Blogger Avinash Kaushik kicked off a little debate in the blogosphere a few weeks when he declared:
“Engagement is not a metric that anyone understands and even when used it rarely drives the action / improvement on the website.
Because it is not really a metric, it is an excuse.”
Suffice to say, some pretty bright folks disagreed with Avinash, openly and vocally. Anil Jasra has a good summary of a panel from WebTrends Engage where Gary Angel, Andy Beal, Manoj Jasra, Jim Novo and Jim Sterne all apparently voiced their opinion that engagement is a metric, not an excuse.
Perhaps ironically, in an interview with Eric Enge from February of this year, Enge asked Kaushilk about my long series of posts on measuring engagement (emphasis mine)
Eric Enge: Another thing I read about recently was Eric Peterson’s notion of an engagement metric. Can you comment on that?
Avinash Kaushik: Sure. You know that Eric is obviously a leader in the industry. We are all following the trail that Eric has blazed. He is just an awesome guy and a really great thinker. And, in terms of the specific post that you are referring for engagement, I think Eric’s initial proposal for the methodology is a very good one, and it does extend the conversation in terms of what it is possible for us to measure, because Eric obviously has access to some pretty good tools that allow for deeper analysis. But my preference is to ask a random sampling of people, or every single person who comes to website, are you engaged, here is my definition of engagement, do you like this site or product, are you going to recommend it, or whatever is the case.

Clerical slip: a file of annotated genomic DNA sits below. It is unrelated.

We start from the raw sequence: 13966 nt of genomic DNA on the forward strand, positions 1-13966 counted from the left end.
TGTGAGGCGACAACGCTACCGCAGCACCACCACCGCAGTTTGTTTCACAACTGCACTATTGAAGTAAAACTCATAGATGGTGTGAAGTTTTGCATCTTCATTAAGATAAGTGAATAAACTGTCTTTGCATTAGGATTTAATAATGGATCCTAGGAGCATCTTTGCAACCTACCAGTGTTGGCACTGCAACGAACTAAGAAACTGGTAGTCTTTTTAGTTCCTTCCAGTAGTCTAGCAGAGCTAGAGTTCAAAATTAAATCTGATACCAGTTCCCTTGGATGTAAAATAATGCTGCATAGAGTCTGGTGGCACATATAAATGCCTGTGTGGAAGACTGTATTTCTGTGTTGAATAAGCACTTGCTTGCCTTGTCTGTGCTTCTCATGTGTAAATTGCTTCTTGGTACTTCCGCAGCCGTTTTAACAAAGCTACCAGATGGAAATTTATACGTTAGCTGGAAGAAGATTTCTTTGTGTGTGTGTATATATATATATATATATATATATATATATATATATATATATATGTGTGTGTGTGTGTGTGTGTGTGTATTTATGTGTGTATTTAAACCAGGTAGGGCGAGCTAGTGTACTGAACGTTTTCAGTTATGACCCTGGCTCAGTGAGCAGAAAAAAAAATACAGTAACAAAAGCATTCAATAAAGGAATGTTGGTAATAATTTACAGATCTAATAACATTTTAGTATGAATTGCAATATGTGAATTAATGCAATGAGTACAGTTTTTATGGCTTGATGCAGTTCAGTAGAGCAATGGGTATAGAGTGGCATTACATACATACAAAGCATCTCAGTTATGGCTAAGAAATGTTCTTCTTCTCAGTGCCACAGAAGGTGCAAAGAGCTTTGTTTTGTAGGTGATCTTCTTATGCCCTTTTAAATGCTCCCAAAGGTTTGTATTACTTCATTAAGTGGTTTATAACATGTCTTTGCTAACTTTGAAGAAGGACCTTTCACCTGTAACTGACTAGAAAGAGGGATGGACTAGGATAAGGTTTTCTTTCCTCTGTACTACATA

Now, to be fair, I agree with part of Avinash’s argument — qualitative data is a valuable input into measuring visitor engagement — I just don’t think qualitative data is the only input. Nor do I think that it is “nearly impossible to define engagement”. For over a year I have been calculating visitor engagement on my site using the following equation:
Looks complicated, huh? It is. But if you’re running a site like mine where the major outcome you’re trying to create is simply not measurable online, wouldn’t you like to have some reasonable proxy that would help you identify where your best leads are coming from, what those leads are looking at, and who your highest quality leads actually are?!
I know I do.
Obviously the equation above doesn’t tell you very much. If you want to hear the rest of the story, you have two options:
- Come to my Web Analytics 2.0 presentation next Wednesday at 1:30 PM in the Blue Ballroom at Emetrics
- Wait until next Thursday and download my updated Web Analytics 2.0 presentation from my web site
Ironically this little debate prompted me to stick the long-awaited explanation of how to measure and use visitor engagement into my Web Analytics 2.0 presentation. Thanks to Avinash for kicking off a nice (if a bit lopsided) debate!
See you in Washington!